¶6 Defendant now urges that he was misled and entrapped in electing to proceed without the testimony of the witness. We are of the opinion that this assertion is wholly without merit. The record clearly reflects that the election to proceed without the testimony of the witness was made solely by the defendant and without any coercion whatsoever on the part of the trial court. The trial court after being informed of defendant's election to proceed specifically informed the defendant that "I don't want any argument about it later on because if I have taken any unfair advantage of you, I damn sure want it straighten up right now." [Tr. 80]. Defense counsel again informed the court that he withdrew the request to read the testimony.
¶7 Having knowingly withdrawn the request at the trial it necessarily follows that there is nothing based thereon for this Court to consider on appeal.
¶8 Defendant contends in his second assignment of error that the trial court erred in permitting the prosecuting attorney to ask him on cross-examination if he had ever been in the area around where the calf was killed. He further urges that the trial court likewise erred in permitting the State to rebut his negative response by the [594 P.2d 1229] testimony of two witnesses who testified that they had observed him in the area on several occasions throughout the years. We must disagree with defendant's contentions. The cross-examination as to whether defendant had ever been in the area was proper in that the field was first opened by defendant on direct examination as follows:
"Q. Were you ever over there?
"A. No, sir." [Tr. 94].
It has long been the rule of this State that one who opens up a field of inquiry on direct examination is not in a position to complain on subsequent cross-examination of the same. See Brewer v. State, 96 Okl.Cr. 374, 255 P.2d 954 (1953) and Wiley v. State, Okl.Cr., 349 P.2d 30 (1960).
¶9 The rebuttal testimony of the two witnesses that they had seen defendant in the area on numerous occasions was further admissible in view of the defendant's specific denial thereof. We have consistently held that rebuttal evidence may be offered to contradict, repel, disapprove, or destroy facts given in evidence by an adverse party in that the admission of such evidence is a matter addressed to the discretion of the trial court whose ruling will not be reversed absent a showing of a manifest abuse of discretion. See Hicks v. State, Okl.Cr., 503 P.2d 243 (1972) and Schneider v. State, Okl.Cr., 538 P.2d 1088 (1975).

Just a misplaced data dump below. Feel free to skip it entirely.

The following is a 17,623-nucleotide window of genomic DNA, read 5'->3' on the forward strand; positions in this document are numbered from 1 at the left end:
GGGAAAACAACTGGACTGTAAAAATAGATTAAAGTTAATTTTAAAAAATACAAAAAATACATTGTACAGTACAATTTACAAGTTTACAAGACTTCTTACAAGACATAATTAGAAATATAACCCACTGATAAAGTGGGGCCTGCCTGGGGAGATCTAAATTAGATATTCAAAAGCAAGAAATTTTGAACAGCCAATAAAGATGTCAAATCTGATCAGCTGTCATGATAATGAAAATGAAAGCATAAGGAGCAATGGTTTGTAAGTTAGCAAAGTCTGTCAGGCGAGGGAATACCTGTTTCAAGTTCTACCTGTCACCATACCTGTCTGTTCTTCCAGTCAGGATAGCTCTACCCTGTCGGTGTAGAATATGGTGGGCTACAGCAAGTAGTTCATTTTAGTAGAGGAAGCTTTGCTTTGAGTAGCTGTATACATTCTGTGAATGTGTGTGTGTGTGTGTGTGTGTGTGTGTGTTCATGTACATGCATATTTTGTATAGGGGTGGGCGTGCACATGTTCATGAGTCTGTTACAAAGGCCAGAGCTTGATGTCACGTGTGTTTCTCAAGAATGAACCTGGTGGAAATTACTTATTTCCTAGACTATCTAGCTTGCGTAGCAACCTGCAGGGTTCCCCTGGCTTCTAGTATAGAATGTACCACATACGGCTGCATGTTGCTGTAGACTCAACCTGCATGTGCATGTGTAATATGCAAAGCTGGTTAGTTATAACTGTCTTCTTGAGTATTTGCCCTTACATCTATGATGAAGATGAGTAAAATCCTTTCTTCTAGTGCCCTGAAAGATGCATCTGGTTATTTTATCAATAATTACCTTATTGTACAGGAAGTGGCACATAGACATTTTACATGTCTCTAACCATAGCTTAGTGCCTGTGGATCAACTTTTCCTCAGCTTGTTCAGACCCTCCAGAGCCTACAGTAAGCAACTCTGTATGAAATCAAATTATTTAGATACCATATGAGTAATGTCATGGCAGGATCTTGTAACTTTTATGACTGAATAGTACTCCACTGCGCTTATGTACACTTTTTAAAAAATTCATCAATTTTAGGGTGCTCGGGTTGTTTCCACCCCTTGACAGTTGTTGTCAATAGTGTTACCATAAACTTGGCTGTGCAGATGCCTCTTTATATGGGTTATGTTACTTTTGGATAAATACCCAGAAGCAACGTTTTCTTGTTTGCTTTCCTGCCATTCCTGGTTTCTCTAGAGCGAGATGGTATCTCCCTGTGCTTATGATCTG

¶10 Defendant urges in the final assignment of error that the trial court erred in submitting the case to the jury for punishment based upon the second and subsequent offense. Defendant argues that the trial court should not have instructed the jury under the Habitual Criminal Statute, 21 O.S. 1971 § 51 [21-51] in that the maximum penalty under said section and the maximum penalty under Attempted Larceny of Domestic Animal are both five (5) years. The basis of defendant's argument is that since the second and subsequent statute did not increase the punishment that the sole purpose of such an instruction was to prejudice the jury in its determination of a sentence. Defendant cites as authority Johnson v. State, 79 Okl.Cr. 71, 151 P.2d 801 (1944) and Davidson v. State, 82 Okl.Cr. 402, 171 P.2d 640 (1946) wherein we held that the allegation of former conviction of a felony should not be charged in capital offenses where there are no lesser included offenses involved. The rationale behind such rulings was that since the allegation of a former conviction of a felony could not enhance the punishment of life imprisonment for death in the electric chair that such allegation might influence the jury to return a verdict of guilty when the evidence of the same was slight.
¶11 The rule prohibiting the use of the Habitual Criminal Statute has not been applied by this Court except in Murder cases. See Cody v. State, Okl.Cr., 361 P.2d 307 (1961), Bow v. Raines, Okl.Cr., 353 P.2d 145 (1960) and Sheppard v. State, Okl.Cr., 269 P.2d 791 (1954). Inasmuch as defendant admitted on cross-examination his former conviction of a felony, it would appear most unlikely that any prejudice could have resulted from the subsequent proof of same during the second stage proceeding. We therefore find this assignment of error to be without merit.
CORNISH, P.J., and BRETT, J., concur.